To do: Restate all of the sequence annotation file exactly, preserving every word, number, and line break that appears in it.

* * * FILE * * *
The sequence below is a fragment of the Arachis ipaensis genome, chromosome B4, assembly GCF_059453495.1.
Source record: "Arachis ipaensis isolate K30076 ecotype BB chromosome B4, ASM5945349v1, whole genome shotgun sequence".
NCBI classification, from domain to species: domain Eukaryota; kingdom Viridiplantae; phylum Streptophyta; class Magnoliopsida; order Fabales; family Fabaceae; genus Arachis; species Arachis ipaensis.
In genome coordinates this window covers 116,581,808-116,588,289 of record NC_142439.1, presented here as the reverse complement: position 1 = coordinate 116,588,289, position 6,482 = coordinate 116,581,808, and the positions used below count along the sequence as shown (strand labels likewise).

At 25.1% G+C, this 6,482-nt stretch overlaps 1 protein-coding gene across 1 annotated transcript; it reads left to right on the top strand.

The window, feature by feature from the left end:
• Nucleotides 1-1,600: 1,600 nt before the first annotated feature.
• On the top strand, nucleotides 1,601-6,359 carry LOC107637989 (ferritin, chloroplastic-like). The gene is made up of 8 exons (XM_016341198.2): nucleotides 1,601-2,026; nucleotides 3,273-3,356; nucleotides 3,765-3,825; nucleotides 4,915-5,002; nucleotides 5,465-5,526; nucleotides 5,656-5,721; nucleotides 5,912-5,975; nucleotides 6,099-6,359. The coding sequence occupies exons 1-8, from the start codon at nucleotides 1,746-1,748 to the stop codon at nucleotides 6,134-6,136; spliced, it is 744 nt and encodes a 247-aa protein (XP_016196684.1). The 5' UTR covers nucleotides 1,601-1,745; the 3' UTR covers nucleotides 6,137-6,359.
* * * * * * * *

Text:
The sequence below is a fragment of the Arachis ipaensis genome, chromosome B4, assembly GCF_059453495.1.
Source record: "Arachis ipaensis isolate K30076 ecotype BB chromosome B4, ASM5945349v1, whole genome shotgun sequence".
NCBI classification, from domain to species: domain Eukaryota; kingdom Viridiplantae; phylum Streptophyta; class Magnoliopsida; order Fabales; family Fabaceae; genus Arachis; species Arachis ipaensis.
In genome coordinates this window covers 116,581,808-116,588,289 of record NC_142439.1, presented here as the reverse complement: position 1 = coordinate 116,588,289, position 6,482 = coordinate 116,581,808, and the positions used below count along the sequence as shown (strand labels likewise).

At 25.1% G+C, this 6,482-nt stretch overlaps 1 protein-coding gene across 1 annotated transcript; it reads left to right on the top strand.

The window, feature by feature from the left end:
• Nucleotides 1-1,600: 1,600 nt before the first annotated feature.
• On the top strand, nucleotides 1,601-6,359 carry LOC107637989 (ferritin, chloroplastic-like). The gene is made up of 8 exons (XM_016341198.2): nucleotides 1,601-2,026; nucleotides 3,273-3,356; nucleotides 3,765-3,825; nucleotides 4,915-5,002; nucleotides 5,465-5,526; nucleotides 5,656-5,721; nucleotides 5,912-5,975; nucleotides 6,099-6,359. The coding sequence occupies exons 1-8, from the start codon at nucleotides 1,746-1,748 to the stop codon at nucleotides 6,134-6,136; spliced, it is 744 nt and encodes a 247-aa protein (XP_016196684.1). The 5' UTR covers nucleotides 1,601-1,745; the 3' UTR covers nucleotides 6,137-6,359.